1931 17¢ Woodrow Wilson stamp
US #697 features one of Wilson’s favorite pictures of himself.

On December 4, 1918, President Woodrow Wilson boarded a boat to Paris, becoming the first siting president to travel to Europe.  He spent six months in France for the World War I peace talks in Paris.

When war broke out in Europe in 1914, President Wilson declared neutrality and aimed to keep America out of the conflict.  However, Germany began a program of unlimited submarine warfare, threatening US commercial shipping.  Furthermore, in 1917 the British intercepted a telegram sent to the German ambassador in Mexico City promoting a Mexican attack on America.  According to Wilson, the German government “means to stir up enemies against us at our very doors.”

1954 W Wilson $1 stamp
US #832c – Red violet and black color variation of US #832

On April 2, 1917, President Wilson addressed Congress with a declaration of war, stating that the war overseas had become a threat to humanity.  He believed that unless the US entered the war, Western civilization could be destroyed.  He referred to it as a “war to end all wars” hoping it would result in lasting peace.

The following January, Wilson again addressed Congress, delivering his now-famous 14 Points speech, outlining America’s war goals.  This speech marked the first clear intention of any of the warring nations.  Its goals included self-determination, open agreements, international cooperation, resolving territorial disputes, creating lasting free trade and commerce, outlawing secret treaties, and establishing an independent Poland with sea access.  It also suggested the creation of a peacemaking organization, which would eventually become the League of Nations.

1956 Liberty Series - 7¢ Woodrow Wilson stamp
US #1040 – from the Liberty Series

By November 1918, all of Germany’s allies had agreed to armistices, and German commanders realized that defeat was imminent.  So on November 11, they agreed to an armistice as well, bringing an end to the fighting.

1998 32c Celebrate the Century - 1910s: President Woodrow Wilson stamp
US #3183k – from the Celebrate the Century: 1910s sheet

On December 4, 1918, President Wilson departed America aboard the George Washington to attend the peace talks in Paris.  He became the first sitting US president to travel to Europe while in office.  Wilson arrived in Brest, France, on December 13 and the Paris Peace Conference officially began on January 18, 1919.  Wilson promoted his 14 Points, and while some saw his proposals as an outline for peace, he also faced opposition on some points.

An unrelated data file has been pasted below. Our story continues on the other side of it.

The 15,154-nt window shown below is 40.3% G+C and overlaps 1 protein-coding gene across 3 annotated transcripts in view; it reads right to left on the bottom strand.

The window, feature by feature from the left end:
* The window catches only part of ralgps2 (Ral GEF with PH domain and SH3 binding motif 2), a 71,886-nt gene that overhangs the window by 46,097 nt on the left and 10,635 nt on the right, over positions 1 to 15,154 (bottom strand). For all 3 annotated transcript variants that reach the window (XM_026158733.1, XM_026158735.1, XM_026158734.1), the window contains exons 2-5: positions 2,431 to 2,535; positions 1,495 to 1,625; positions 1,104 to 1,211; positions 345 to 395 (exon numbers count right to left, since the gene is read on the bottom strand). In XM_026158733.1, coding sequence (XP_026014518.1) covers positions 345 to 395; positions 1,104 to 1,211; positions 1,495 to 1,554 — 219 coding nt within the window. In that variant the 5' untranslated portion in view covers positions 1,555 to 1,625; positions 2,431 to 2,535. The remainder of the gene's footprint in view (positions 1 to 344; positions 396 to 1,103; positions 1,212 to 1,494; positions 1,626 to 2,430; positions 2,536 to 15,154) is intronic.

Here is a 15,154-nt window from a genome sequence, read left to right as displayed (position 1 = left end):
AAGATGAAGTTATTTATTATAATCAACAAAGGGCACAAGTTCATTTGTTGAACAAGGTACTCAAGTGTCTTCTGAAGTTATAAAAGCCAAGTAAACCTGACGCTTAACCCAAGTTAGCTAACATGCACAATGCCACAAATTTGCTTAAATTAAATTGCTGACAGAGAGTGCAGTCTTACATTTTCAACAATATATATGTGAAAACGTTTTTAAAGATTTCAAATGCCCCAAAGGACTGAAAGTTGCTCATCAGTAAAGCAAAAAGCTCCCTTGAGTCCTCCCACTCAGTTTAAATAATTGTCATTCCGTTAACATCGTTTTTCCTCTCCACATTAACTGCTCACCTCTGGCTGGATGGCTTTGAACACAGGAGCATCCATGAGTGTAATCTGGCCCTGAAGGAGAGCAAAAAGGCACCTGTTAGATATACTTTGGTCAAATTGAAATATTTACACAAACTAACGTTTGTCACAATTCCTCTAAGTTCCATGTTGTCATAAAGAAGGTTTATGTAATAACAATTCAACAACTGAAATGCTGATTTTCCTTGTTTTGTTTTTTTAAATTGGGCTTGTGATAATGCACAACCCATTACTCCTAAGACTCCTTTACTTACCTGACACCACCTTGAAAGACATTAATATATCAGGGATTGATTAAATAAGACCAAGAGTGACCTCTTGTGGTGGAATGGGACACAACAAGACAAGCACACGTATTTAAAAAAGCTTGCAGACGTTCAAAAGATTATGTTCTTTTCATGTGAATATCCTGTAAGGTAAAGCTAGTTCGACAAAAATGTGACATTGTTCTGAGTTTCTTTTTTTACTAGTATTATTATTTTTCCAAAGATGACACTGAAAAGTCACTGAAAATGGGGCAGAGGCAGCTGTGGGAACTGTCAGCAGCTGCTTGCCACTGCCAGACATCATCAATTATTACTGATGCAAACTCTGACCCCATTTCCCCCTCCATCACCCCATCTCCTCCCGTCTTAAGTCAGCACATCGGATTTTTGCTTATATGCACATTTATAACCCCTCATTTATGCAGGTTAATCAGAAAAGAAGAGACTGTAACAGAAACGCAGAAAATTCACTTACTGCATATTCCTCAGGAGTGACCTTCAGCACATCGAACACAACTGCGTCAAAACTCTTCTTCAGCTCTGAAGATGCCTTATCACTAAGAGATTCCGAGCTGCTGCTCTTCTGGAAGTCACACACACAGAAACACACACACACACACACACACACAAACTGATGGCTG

2018 50¢ World War I: Turning the Tide stamp
US #5300 was issued for the 100th anniversary of the end of fighting in World War I.

Over the first four weeks of the conference, Wilson managed to get support for several major issues and laid the groundwork for the League of Nations.  He returned to the US for three weeks, during which time the conference struggled.  In his absence, many of the agreements he secured were compromised and there were several amendments made to his League of Nations proposal.

Eventually, the Treaty of Versailles was signed, on June 28, 1919, ending the state of war between Germany and the Allies.  Wilson received the Nobel Peace Prize for his work at the conference and returned home to get Senate approval.  However, Americans and the Senate were divided on the treaty and the idea of the League of Nations.  With the Senate split on the issue, Wilson set out on a cross-country speaking tour to get national support.

1985 22¢ World War I Veterans stamp
US #2154 – This stamp image was based on a sketch by Captain Harvey Dunn of US troops at the Second Battle of the Marne.

However, mere weeks into his journey, Wilson suffered a debilitating stroke that paralyzed his left side.  No one aside from his wife and doctor knew the full extent of his condition for several years.  By November 1919, the Senate was close to passing a compromised treaty, but Wilson rejected the compromise, and the treaty was defeated.  After Wilson left office, Warren G. Harding opposed the League of Nations and Congress passed the Knox-Porter Resolution, which officially ended American involvement in World War I.

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  1. Germany’s sinking of the Lusitania in May of 1915 which resulted in the loss of 1,195 lives, 128 being Americans, lead to anti German sentiment in the US. These were mostly civilians. President Wilson still wanted to proceed with caution. Former President Teddy Roosevelt wanted America to retaliate. The sinking lead up to a chain of events that resulted in the US entering WW I.

  2. No mention of the British blockade of Germany and its allies, which the
    British with its great navy could enforce. Germany with its smaller navy could not break the blockade, so the vast majority of trade with the U.S. and other neutral nations flowed to Britain and France. Eventually, Germany turned to submarine warfare to break the blockade. German leaders realized that the sinking of the Lusitania in 1915 would arouse American public opinion, so they agreed to suspend unrestricted submarine warfare for almost two years. The renewal of unrestricted submarine warfare in 1917 and the sinking of several American ships led Wilson to call for a declaration of war.

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